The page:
A small collection of tools useful when working with JBoss Netty. The HTTP tools are useful for adding simple web features to your server.
- HTTP File Server
A file serving handler based on Trustin Lee's example. Supports serving from file system or class path.
- HTTP Cache
A simple cache to be used in conjunction with the file server (see above). Will cache served files in-memory. Intended for caching smaller files.
- HTTP Router
Simple router that can route incoming HTTP requests to different ChannelHandlers. Supports very basic matching rules.
- Bandwidth meter
A monitor to measure the use of bandwidth in your Netty application. Place it first in your pipeline and it will measure the size of sent/received ChannelBuffers.
- Async WebSocket client
A WebSocket client in pure Java with Netty. Useful for integration testing. Being event-driven, it's also perfect for doing heavy load testing of WebSocket servers.
- Thrift server support
An RPC processor for Thrift is included together with a ChannelBuffer transport.
- Thrift client support
Transport for enabling Thrift clients to connect to remote Thrift servers through Netty. Thanks Davide Inglima!
- Flash Policy file handling
Can detect and respond to Adobe Flash Policy file requests. When not used, it can simply remove itself providing minimal performance hit.
Netty is not a web server and these tools are quite "raw" in the HTTP sense. If you intend to do anything moderately complex, please look elsewhere. I've used it for creating small HTTP-based admin interfaces for my Netty servers. That's one use case where these tools may come in handy.
This project is used in two applications the main author is working on. First one is Beacon Push, a real-time push server browsers supporting a wide array of transports including WebSockets. And the second one is Sonar Voice, which is an embeddable VoIP solution for the web/desktop/mobile with distributed voice servers.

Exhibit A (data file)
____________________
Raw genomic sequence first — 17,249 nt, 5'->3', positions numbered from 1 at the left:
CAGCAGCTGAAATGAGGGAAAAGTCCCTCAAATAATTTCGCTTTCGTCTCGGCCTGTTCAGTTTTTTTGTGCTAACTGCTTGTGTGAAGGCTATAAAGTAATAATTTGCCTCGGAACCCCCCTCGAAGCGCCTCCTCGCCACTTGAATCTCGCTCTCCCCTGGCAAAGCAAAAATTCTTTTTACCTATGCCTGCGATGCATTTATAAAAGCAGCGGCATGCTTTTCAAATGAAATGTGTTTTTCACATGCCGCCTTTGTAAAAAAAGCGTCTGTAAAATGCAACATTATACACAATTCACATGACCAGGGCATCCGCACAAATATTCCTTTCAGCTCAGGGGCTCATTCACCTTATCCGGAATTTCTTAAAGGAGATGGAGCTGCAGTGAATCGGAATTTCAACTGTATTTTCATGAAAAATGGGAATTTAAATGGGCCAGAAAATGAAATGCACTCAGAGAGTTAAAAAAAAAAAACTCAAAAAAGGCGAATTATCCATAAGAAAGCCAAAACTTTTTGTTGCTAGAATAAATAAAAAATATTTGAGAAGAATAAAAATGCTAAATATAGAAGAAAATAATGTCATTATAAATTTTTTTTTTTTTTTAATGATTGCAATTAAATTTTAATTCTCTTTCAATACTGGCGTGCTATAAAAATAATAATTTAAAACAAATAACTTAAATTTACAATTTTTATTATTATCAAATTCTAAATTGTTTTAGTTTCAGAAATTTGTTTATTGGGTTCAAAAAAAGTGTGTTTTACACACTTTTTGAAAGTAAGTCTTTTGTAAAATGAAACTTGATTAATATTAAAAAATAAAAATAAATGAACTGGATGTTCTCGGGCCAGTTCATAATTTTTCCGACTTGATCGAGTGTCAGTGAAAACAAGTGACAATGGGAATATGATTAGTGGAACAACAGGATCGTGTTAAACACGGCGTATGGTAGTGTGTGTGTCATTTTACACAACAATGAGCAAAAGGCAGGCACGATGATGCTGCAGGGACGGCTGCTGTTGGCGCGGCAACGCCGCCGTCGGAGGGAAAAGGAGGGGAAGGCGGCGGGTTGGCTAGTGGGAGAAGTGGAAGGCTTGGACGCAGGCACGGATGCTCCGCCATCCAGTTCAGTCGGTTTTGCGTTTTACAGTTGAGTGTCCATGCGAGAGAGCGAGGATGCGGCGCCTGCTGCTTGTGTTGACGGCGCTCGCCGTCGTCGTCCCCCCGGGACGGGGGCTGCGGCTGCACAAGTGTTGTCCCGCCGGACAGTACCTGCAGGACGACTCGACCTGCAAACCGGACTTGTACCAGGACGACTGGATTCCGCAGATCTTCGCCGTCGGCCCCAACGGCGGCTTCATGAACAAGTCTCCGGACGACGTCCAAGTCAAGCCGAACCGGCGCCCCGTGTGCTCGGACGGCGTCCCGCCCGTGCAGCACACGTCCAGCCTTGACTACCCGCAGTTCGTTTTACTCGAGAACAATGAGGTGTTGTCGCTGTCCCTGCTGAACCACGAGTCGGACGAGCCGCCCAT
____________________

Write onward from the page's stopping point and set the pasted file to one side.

To get up and running try one of the following:
A) Download the binary
Get the pre-compiled JAR and put it on your class path. Easy as pie!
B) Compile it yourself
You can also compile it yourself using Maven. Get the source code and run:
This will install the library in your local Maven repository. Use the following dependency block to import:
<dependency> <groupId>se.cgbystrom.netty</groupId> <artifactId>netty-tools</artifactId> <version>1.2.0</version> </dependency>
As of now, please see the tests for example usage.
- 1.2.0 - Thrift HTTP support
- 1.1.1 - Bug fixes
- 1.1.0 - Thrift client and Flash Policy file handler
- 1.0.2 - Async WebSocket client, Thrift support + various bug fixes
- 1.0.1 - Internal version
- 1.0.0 - Initial version
- Carl Byström http://www.pedantique.org/
- Davide Inglima (Thrift client and HTTP support)
Open source licensed under the MIT license (see LICENSE file for details).